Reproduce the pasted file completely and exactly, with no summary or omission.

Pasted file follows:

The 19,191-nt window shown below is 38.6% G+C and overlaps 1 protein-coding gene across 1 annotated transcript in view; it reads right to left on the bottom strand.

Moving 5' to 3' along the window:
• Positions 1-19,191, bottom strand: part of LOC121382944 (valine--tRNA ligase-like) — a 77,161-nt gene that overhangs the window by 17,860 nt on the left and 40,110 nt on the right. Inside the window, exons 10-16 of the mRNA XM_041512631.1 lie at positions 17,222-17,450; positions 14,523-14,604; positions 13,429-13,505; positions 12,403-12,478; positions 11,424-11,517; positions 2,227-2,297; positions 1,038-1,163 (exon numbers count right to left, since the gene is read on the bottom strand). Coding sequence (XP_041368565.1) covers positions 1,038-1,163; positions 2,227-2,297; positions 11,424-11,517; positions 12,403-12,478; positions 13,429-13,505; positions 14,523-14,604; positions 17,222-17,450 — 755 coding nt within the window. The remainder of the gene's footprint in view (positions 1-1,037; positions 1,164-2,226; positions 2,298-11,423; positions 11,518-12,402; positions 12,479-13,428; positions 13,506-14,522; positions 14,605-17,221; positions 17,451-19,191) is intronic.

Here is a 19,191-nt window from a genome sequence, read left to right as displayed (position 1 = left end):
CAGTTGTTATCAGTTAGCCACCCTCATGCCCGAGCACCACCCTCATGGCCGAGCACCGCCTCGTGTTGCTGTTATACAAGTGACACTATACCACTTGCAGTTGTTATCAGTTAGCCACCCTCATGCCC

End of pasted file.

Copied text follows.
The 19,191-nt window shown below is 38.6% G+C and overlaps 1 protein-coding gene across 1 annotated transcript in view; it reads right to left on the bottom strand.

Moving 5' to 3' along the window:
• Positions 1-19,191, bottom strand: part of LOC121382944 (valine--tRNA ligase-like) — a 77,161-nt gene that overhangs the window by 17,860 nt on the left and 40,110 nt on the right. Inside the window, exons 10-16 of the mRNA XM_041512631.1 lie at positions 17,222-17,450; positions 14,523-14,604; positions 13,429-13,505; positions 12,403-12,478; positions 11,424-11,517; positions 2,227-2,297; positions 1,038-1,163 (exon numbers count right to left, since the gene is read on the bottom strand). Coding sequence (XP_041368565.1) covers positions 1,038-1,163; positions 2,227-2,297; positions 11,424-11,517; positions 12,403-12,478; positions 13,429-13,505; positions 14,523-14,604; positions 17,222-17,450 — 755 coding nt within the window. The remainder of the gene's footprint in view (positions 1-1,037; positions 1,164-2,226; positions 2,298-11,423; positions 11,518-12,402; positions 12,479-13,428; positions 13,506-14,522; positions 14,605-17,221; positions 17,451-19,191) is intronic.

Here is a 19,191-nt window from a genome sequence, read left to right as displayed (position 1 = left end):
CAGTTGTTATCAGTTAGCCACCCTCATGCCCGAGCACCACCCTCATGGCCGAGCACCGCCTCGTGTTGCTGTTATACAAGTGACACTATACCACTTGCAGTTGTTATCAGTTAGCCACCCTCATGCCC